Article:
Sexual Dysfunctions and Disorders | Medical Council of Canada
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MCC Examination Objectives Medical expertSexual Dysfunctions and Disorders

Sexual Dysfunctions and Disorders

Version: April 2024
Legacy ID: 94


Sexual dysfunction includes clinically significant disturbances in the ability to respond sexually or to experience sexual pleasure. Some sexual behaviours may cause harm.

Causal Conditions

(list not exhaustive)

  1. Erectile, arousal, or orgasmic dysfunctions
    1. Psychological or emotional (e.g., depression, abuse, performance anxiety)
    2. Neurologic dysfunction (e.g., spinal cord injury)
    3. Vascular insufficiency (e.g., diabetes)
    4. Substance- or medication-induced sexual dysfunction (e.g., alcohol, sedatives, drug adverse effects)
    5. Hormonal (e.g., testosterone deficiency)
    6. Hypoactive sexual desire/interest
    7. Premature or delayed ejaculation
  2. Genitopelvic pain or penetration issues (dyspareunia)
    1. Trauma (e.g., episiotomy)
    2. Hormonal (e.g., vulvovaginal atrophy postmenopause)
    3. Other pelvic pathology (e.g., endometriosis, pelvic inflammatory disease)
    4. Psychological or emotional (e.g., anxiety, abuse)
  3. Sexual disorders
    1. Paraphilic disorders (e.g., sexual sadism, pedophilia, fetishes causing harm)
    2. Sexual addiction

Key Objectives

Given a patient with sexual dysfunction or disorder, the candidate will address the issues and offer appropriate support and management measures. Because these issues can be emotional, physicians should strive to approach them in an unbiased and nonjudgmental way, with respect for the patient’s wishes and values.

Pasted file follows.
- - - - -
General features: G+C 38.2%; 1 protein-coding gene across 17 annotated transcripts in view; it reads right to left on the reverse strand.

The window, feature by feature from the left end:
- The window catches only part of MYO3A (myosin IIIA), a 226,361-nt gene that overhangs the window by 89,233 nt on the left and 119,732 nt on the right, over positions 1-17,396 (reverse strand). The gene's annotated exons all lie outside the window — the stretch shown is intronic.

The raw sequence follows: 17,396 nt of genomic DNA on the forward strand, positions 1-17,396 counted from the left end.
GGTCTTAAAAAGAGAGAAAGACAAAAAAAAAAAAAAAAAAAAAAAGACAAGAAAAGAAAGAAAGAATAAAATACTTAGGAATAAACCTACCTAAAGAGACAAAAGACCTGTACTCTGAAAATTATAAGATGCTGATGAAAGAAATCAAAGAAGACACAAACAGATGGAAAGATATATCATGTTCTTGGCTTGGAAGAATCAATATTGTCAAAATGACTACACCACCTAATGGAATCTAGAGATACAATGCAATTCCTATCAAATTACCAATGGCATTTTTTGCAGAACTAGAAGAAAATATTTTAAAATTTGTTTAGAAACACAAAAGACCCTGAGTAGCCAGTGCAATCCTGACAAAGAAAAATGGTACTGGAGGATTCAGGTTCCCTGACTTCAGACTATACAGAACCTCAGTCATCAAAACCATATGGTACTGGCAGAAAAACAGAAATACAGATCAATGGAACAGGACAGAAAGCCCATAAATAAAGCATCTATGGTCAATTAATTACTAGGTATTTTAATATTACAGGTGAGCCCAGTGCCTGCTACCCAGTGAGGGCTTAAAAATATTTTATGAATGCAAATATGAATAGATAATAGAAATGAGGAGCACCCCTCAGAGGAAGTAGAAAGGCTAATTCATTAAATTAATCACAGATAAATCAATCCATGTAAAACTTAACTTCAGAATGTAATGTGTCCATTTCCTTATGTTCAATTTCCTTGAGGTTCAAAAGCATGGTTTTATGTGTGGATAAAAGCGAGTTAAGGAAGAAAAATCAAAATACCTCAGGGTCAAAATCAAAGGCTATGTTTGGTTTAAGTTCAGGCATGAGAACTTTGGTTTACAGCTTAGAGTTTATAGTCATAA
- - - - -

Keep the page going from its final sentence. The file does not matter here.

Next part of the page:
Enabling Objectives

Given a patient with sexual dysfunction or disorder, the candidate will

  1. list and interpret critical clinical findings derived from an appropriate history, including the patient’s physical and sexual development and comfort with their sexuality, and an appropriate physical examination to
    1. determine if there is an organic or psychological cause;
    2. identify treatable causes (e.g., atrophic vaginitis, diabetes, antidepressant medications); and
    3. identify the risk of sexual activity causing harm;
  2. list and interpret investigations as required to identify underlying causes (e.g., testosterone level, blood glucose level, thyroid hormone levels); and
  3. construct an effective initial management plan for underlying issues, including
    1. constructing a relevant safety plan where appropriate;
    2. prescribing medications where appropriate (e.g., sildenafil, estrogen);
    3. treating associated medical conditions if indicated (e.g., referral to a psychologist and/or sexologist); and
    4. providing sexual education and counselling to the patient and their partner (e.g., use of lubricant, proper communication between partners).